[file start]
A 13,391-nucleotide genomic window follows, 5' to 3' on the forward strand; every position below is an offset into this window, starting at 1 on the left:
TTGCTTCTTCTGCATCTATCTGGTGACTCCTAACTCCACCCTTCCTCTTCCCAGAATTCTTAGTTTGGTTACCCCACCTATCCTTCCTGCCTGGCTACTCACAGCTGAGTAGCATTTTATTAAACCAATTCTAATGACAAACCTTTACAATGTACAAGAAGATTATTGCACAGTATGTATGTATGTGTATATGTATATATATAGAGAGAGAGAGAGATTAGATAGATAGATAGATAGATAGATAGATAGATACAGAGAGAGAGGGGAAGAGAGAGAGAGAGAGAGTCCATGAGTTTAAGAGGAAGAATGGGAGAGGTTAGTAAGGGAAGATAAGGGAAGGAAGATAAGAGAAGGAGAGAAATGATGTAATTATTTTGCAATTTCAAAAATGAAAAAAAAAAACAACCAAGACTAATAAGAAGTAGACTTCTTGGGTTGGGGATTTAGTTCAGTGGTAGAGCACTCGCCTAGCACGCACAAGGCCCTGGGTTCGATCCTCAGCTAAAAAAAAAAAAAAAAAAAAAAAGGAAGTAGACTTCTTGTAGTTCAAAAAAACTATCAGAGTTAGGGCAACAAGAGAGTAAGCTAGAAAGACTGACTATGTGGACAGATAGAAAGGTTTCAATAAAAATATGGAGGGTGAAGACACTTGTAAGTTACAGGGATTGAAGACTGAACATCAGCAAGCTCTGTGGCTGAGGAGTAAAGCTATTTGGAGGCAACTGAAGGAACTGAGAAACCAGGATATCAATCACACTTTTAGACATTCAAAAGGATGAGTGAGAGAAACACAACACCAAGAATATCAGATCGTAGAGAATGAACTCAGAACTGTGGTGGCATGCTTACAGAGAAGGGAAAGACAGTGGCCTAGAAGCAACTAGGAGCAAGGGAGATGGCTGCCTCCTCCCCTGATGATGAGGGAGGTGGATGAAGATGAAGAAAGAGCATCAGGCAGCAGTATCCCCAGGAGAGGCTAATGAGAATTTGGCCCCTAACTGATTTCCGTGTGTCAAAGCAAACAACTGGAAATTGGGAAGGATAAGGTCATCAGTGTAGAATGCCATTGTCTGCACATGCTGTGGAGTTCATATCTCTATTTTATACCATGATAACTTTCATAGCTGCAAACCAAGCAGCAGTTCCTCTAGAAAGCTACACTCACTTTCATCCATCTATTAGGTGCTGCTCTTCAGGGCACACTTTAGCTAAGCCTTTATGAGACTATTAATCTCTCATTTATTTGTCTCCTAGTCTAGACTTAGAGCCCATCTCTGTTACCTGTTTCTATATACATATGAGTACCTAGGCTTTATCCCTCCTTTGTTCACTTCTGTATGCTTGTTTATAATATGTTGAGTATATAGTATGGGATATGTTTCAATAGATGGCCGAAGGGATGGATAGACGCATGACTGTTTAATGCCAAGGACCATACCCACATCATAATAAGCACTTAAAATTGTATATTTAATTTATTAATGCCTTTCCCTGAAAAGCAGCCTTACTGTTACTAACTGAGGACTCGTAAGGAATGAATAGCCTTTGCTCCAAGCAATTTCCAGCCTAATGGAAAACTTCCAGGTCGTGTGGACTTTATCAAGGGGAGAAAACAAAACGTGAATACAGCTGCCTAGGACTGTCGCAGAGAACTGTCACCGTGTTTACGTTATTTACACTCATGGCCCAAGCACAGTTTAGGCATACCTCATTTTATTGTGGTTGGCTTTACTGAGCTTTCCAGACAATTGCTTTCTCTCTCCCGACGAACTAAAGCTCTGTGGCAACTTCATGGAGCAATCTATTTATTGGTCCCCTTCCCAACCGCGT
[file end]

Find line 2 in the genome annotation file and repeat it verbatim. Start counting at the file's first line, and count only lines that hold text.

TTGCTTCTTCTGCATCTATCTGGTGACTCCTAACTCCACCCTTCCTCTTCCCAGAATTCTTAGTTTGGTTACCCCACCTATCCTTCCTGCCTGGCTACTCACAGCTGAGTAGCATTTTATTAAACCAATTCTAATGACAAACCTTTACAATGTACAAGAAGATTATTGCACAGTATGTATGTATGTGTATATGTATATATATAGAGAGAGAGAGAGATTAGATAGATAGATAGATAGATAGATAGATAGATACAGAGAGAGAGGGGAAGAGAGAGAGAGAGAGAGTCCATGAGTTTAAGAGGAAGAATGGGAGAGGTTAGTAAGGGAAGATAAGGGAAGGAAGATAAGAGAAGGAGAGAAATGATGTAATTATTTTGCAATTTCAAAAATGAAAAAAAAAAACAACCAAGACTAATAAGAAGTAGACTTCTTGGGTTGGGGATTTAGTTCAGTGGTAGAGCACTCGCCTAGCACGCACAAGGCCCTGGGTTCGATCCTCAGCTAAAAAAAAAAAAAAAAAAAAAAAGGAAGTAGACTTCTTGTAGTTCAAAAAAACTATCAGAGTTAGGGCAACAAGAGAGTAAGCTAGAAAGACTGACTATGTGGACAGATAGAAAGGTTTCAATAAAAATATGGAGGGTGAAGACACTTGTAAGTTACAGGGATTGAAGACTGAACATCAGCAAGCTCTGTGGCTGAGGAGTAAAGCTATTTGGAGGCAACTGAAGGAACTGAGAAACCAGGATATCAATCACACTTTTAGACATTCAAAAGGATGAGTGAGAGAAACACAACACCAAGAATATCAGATCGTAGAGAATGAACTCAGAACTGTGGTGGCATGCTTACAGAGAAGGGAAAGACAGTGGCCTAGAAGCAACTAGGAGCAAGGGAGATGGCTGCCTCCTCCCCTGATGATGAGGGAGGTGGATGAAGATGAAGAAAGAGCATCAGGCAGCAGTATCCCCAGGAGAGGCTAATGAGAATTTGGCCCCTAACTGATTTCCGTGTGTCAAAGCAAACAACTGGAAATTGGGAAGGATAAGGTCATCAGTGTAGAATGCCATTGTCTGCACATGCTGTGGAGTTCATATCTCTATTTTATACCATGATAACTTTCATAGCTGCAAACCAAGCAGCAGTTCCTCTAGAAAGCTACACTCACTTTCATCCATCTATTAGGTGCTGCTCTTCAGGGCACACTTTAGCTAAGCCTTTATGAGACTATTAATCTCTCATTTATTTGTCTCCTAGTCTAGACTTAGAGCCCATCTCTGTTACCTGTTTCTATATACATATGAGTACCTAGGCTTTATCCCTCCTTTGTTCACTTCTGTATGCTTGTTTATAATATGTTGAGTATATAGTATGGGATATGTTTCAATAGATGGCCGAAGGGATGGATAGACGCATGACTGTTTAATGCCAAGGACCATACCCACATCATAATAAGCACTTAAAATTGTATATTTAATTTATTAATGCCTTTCCCTGAAAAGCAGCCTTACTGTTACTAACTGAGGACTCGTAAGGAATGAATAGCCTTTGCTCCAAGCAATTTCCAGCCTAATGGAAAACTTCCAGGTCGTGTGGACTTTATCAAGGGGAGAAAACAAAACGTGAATACAGCTGCCTAGGACTGTCGCAGAGAACTGTCACCGTGTTTACGTTATTTACACTCATGGCCCAAGCACAGTTTAGGCATACCTCATTTTATTGTGGTTGGCTTTACTGAGCTTTCCAGACAATTGCTTTCTCTCTCCCGACGAACTAAAGCTCTGTGGCAACTTCATGGAGCAATCTATTTATTGGTCCCCTTCCCAACCGCGT